“I thought the HSA Instructor’s Course would be a good experience for me,” he reasoned, “it’s a great satisfaction for myself and a great satisfaction for the handicapped diver. That was what motivated me to take the Course. And it was a very insightful much information I didn’t even know existed.”
David is with good company: he’s one of 2,400 HSA Instructors in 46 countries throughout the world whose integrity and sensitivity have transformed the lives of handicapped people eager for safe adventures to enrich their memories.
The Handicapped Scuba Association is an international, independent training and certifying agency with over 4,000 members. HSA Founder and President Jim Gatacre warmly calls them “our army of good guys” as the HSA celebrates its 27th year as the world-wide authority for handicapped diving.
Contacts: Dr. Natan Cohen  

DVD from GUE About Decompression Illness

Like to get your information on a DVD? Tony Rue with GUE sends us this information about Decompression Illness:

"You might be interested in the latest diver education DVD from Global
Underwater Explorers. "The Mysterious Malady: Toward an Understanding
of Decompression Injuries" is a series of interviews with the leading
researchers from Duke's Center for Hyperbaric Medicine, DAN, the
NEDU, and GUE. The program is general enough to appeal to the
recreational diver interested in learning more about what happens to
the body during a dive, yet also has enough information to hold the
interest of the most advanced of technical divers.

From the website: "Decompression techniques are skills to be
cultivated as you progress through dive training, yet this experience
is best framed by a solid understanding of the nature of
decompression and its associated injuries. Global Underwater
Explorers is pleased to present the first in a series of educational
DVD's designed to greatly expand one's knowledge of decompression and
its associated maladies. This DVD emphasizes an overview of
fundamental decompression concepts and the injuries associated with
decompression stress."

Anthony Rue "

More about Decompression Illness at

Study Advises Smoking Cessation in Divers

In an article in the journal Chest titled "Decline of FEV1 in Scuba Divers", a study is reported by Tetzlaff et al that puts to rest the supposition that prolonged diving causes lung problems.
(Kay Tetzlaff, MD; Jens Theysohn, MD; Caroline Stahl; Sabine Schlegel, PhD; Andreas Koch, MD and Claus M. Muth, MD)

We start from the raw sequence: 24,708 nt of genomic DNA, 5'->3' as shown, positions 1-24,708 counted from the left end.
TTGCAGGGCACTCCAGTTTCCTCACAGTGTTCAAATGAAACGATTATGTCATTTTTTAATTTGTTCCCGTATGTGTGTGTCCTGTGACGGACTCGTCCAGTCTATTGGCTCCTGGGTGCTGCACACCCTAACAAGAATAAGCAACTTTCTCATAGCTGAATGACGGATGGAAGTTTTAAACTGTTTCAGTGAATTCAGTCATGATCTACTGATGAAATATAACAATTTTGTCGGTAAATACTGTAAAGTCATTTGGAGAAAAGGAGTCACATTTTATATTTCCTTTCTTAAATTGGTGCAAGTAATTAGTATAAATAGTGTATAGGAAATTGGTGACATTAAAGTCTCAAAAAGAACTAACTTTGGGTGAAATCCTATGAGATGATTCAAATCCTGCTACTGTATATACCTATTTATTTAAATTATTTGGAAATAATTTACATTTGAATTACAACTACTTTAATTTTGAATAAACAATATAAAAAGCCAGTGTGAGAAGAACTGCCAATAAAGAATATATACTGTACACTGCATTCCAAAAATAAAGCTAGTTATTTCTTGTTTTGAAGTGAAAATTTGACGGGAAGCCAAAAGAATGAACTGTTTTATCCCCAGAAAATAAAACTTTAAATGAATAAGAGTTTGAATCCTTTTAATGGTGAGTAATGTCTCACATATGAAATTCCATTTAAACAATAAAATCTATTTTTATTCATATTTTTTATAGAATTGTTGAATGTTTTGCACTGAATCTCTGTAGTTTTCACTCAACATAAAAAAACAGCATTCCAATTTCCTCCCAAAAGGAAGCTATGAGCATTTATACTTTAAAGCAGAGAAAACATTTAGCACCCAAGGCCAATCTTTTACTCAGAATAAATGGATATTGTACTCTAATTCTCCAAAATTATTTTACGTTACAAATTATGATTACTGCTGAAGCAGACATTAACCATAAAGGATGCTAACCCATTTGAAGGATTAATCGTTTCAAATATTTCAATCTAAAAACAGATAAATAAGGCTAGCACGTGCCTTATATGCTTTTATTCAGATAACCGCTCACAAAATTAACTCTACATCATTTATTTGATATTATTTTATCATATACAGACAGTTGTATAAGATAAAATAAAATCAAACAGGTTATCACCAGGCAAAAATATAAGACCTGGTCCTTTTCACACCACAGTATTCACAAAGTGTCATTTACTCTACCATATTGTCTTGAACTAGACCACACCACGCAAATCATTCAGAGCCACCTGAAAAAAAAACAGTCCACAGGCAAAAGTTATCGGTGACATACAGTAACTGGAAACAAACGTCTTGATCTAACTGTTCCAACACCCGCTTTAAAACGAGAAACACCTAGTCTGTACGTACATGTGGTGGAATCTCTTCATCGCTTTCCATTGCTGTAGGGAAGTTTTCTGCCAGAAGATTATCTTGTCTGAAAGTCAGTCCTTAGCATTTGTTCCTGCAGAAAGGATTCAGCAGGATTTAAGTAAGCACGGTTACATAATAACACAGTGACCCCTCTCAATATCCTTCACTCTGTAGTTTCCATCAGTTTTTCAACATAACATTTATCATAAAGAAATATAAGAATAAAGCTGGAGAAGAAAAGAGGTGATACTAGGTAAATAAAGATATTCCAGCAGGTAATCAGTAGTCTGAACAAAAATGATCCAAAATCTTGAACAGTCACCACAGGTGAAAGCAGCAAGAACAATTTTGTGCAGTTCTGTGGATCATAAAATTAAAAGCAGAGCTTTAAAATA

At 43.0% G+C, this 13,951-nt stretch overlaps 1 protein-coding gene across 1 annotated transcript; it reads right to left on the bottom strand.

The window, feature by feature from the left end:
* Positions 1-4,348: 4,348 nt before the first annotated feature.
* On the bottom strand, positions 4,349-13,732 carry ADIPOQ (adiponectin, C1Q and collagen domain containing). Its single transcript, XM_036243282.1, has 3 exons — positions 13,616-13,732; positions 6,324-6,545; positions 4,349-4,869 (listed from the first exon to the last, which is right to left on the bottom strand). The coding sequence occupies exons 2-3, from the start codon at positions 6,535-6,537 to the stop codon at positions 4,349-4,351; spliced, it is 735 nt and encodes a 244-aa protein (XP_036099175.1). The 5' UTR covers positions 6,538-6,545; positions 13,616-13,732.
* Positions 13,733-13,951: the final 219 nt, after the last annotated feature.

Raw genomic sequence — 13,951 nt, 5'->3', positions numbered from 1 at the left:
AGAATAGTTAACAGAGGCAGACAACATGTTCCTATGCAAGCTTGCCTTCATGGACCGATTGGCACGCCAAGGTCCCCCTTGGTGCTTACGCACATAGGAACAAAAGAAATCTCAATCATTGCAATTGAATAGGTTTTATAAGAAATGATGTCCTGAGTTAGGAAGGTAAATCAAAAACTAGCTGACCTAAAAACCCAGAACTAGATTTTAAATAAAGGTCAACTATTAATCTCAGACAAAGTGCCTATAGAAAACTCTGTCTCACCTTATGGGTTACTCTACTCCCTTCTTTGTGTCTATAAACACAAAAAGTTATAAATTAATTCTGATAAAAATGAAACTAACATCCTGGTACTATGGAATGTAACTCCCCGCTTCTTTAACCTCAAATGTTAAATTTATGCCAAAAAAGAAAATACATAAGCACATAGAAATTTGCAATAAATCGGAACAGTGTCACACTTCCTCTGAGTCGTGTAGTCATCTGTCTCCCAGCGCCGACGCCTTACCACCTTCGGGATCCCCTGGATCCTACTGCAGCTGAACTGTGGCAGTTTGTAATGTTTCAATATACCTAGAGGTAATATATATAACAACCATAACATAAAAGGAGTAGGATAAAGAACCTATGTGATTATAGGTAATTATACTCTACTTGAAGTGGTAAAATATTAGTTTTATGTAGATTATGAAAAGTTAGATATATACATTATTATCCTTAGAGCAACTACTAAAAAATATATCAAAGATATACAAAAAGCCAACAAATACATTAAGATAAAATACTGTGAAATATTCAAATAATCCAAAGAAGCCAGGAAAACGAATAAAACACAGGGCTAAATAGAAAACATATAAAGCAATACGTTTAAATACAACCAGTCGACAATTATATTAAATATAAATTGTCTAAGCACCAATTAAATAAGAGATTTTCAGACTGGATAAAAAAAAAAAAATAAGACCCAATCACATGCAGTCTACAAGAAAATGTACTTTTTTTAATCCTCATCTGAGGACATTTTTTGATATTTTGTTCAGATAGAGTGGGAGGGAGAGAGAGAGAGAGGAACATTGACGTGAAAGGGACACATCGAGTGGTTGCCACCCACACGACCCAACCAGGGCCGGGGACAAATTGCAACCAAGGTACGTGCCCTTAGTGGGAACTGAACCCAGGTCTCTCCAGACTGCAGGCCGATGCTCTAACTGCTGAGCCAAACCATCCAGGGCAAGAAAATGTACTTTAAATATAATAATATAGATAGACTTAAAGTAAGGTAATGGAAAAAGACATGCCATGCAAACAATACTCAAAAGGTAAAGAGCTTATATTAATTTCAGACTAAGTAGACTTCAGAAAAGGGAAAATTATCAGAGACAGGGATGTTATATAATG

Abstract of the article
Correspondence to: Kay Tetzlaff, MD, Medical Clinic and Polyclinic, Department of Sports Medicine, University of Tuebingen Silcherstrasse 5, 72076 Tübingen, Germany; e-mail:

Study objectives: Obstructive changes in lung function have been reported with cumulative scuba diving exposure. The aim of this study was to investigate the decline in FEV1 in scuba divers over time.

Design: Prospective controlled cohort study.

Setting: German Naval Medical Institute.

Patients: Four hundred sixty-eight healthy, male, military scuba divers and 122 submariners (control subjects) were entered.

Measurements and results: Pulmonary function tests were performed in all subjects on at least three occasions with a minimum interval of 1 year between first and last measurement. The decline in FEV1 was investigated fitting a general linear model to FEV1 across time with a factorial main-effects model for slopes and intercepts with respect to the factors group, smoking status, and baseline FEV1. Mean baseline age of all subjects was 32 years (SD, 9.1), and mean body mass index was 24.7 kg/m2 (SD, 2.4). Subjects were followed up for 5 years (range, 1 to 9 years) on average. Baseline FEV1 exceeded the predicted values in both divers and nondiving control subjects. There was no significant difference in the decline of FEV1 between divers and control subjects. Over time, FEV1 declined more rapidly in smokers than in nonsmokers (p = 0.0064) and declined more rapidly also in subjects with a baseline FEV1 above average compared to subjects below average (p < 0.0001). The annual decline of FEV1 peaked in smoking divers who had a high FEV1 at baseline.

Conclusions: The data indicate that scuba diving is not associated with an accelerated decline in FEV1. Combined exposure to diving and smoking contributes to the fall of FEV1; therefore, smoking cessation is advised for divers.

Full text of the article.

Thanks to Dr. Howard Hommler who sent us the article.

Related links on Scubadoc's Diving Medicine Online
'Smoking and Diving'

Cigarette smoking and decompression illness severity: a retrospective study in
recreational divers.

Should Divers Smoke and vice versa

Thursday, July 13, 2006

Pearls of Diving Wisdom: Great Lakes Chapter --- Undersea and Hyperbaric Medical Society